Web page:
Listen: Laura Benanti on 'My Fair Lady' and the Secret to Her Melania Trump Impersonation

    Laura Benanti is now playing her dream role on Broadway. At the same time, the Tony winner (“Gypsy”) is also playing her toughest part ever. Listen to this week’s podcast below: “It’s the most demanding part I think I’ll probably play,” said Benanti, now appearing as Eliza Doolittle in Lincoln Center Theater’s well-received revival of [...]

  • Hamilton West End Production.

    'Hamilton' Panic Over Mistaken Reports of Gunfire Injures Three in San Francisco

    Three people were injured after mistaken reports of an active shooter at a San Francisco production of “Hamilton” caused attendees to flee the theater. CNN reported that a woman experienced a medical emergency — later determined to be a heart attack — during a scene in Lin-Manuel Miranda’s play wherein Founding Father Alexander Hamilton is shot on [...]

  • The American Clock review

    London Theater Review: 'The American Clock'

    Time is money. Money is time. Both come unstuck in “The American Clock.” Arthur Miller’s kaleidoscopic account of the Great Depression, part autobiography, part social history, crawls through the decade after the Wall Street crash, dishing up snapshots of daily life. In the Old Vic’s classy revival, director Rachel Chavkin (“Hadestown”) tunes into the play’s [...]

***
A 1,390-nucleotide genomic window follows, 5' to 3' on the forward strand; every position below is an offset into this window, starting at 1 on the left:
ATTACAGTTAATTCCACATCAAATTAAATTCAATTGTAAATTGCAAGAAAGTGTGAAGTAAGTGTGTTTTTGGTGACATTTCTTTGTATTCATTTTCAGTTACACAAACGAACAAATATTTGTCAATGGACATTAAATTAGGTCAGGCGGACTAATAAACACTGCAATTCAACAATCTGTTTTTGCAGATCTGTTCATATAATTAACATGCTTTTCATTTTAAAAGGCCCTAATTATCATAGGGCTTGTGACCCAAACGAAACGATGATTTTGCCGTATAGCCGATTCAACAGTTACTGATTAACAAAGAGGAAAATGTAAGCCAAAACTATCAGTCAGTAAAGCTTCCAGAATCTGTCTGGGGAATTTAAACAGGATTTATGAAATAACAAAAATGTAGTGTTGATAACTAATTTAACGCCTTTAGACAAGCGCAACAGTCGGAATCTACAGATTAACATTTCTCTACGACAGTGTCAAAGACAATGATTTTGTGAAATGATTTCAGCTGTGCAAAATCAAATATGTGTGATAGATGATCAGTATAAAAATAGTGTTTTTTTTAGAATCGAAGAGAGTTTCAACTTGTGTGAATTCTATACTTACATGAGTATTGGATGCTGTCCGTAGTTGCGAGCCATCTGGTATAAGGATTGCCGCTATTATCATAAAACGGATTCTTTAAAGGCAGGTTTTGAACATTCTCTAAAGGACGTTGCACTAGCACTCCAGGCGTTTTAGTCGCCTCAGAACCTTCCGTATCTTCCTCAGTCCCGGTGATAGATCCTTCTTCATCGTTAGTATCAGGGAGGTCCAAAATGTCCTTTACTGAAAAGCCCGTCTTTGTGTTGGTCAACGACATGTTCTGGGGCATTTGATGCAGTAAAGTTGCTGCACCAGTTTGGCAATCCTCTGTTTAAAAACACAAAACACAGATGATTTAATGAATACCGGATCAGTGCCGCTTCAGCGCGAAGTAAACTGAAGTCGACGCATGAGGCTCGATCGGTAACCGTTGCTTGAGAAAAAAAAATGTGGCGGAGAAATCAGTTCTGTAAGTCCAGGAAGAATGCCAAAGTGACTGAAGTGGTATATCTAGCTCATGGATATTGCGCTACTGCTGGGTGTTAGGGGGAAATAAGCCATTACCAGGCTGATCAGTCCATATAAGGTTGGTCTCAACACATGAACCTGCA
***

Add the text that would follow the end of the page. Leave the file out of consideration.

• Jake Gyllenhaal

    Off Broadway Review: Jake Gyllenhaal in 'Sea Wall/A Life'

    Comfy? Okay, let’s talk Death: sudden death, painful death, lingering death, accidental death, and whatever other kinds of death happen to come into the receptive minds of playwrights Simon Stephens (“Sea Wall”) and Nick Payne (“A Life”). The writing in these separate monologues — playing together on a double bill at the Public Theater — [...]

  • Michael Jackson Estate Cancels Musical Test-Run

    Michael Jackson Estate Cancels Musical Test-Run

    With an HBO documentary that places strong allegations of abuse against Michael Jackson premiering in two weeks, the late singer’s estate announced Thursday that it’s canceling a scheduled Chicago test run of a jukebox musical about him. The estate and its producing partner in the musical, Columbia Live Stage, said that they’re setting their sights on going [...]

More From Our Brands

Access exclusive content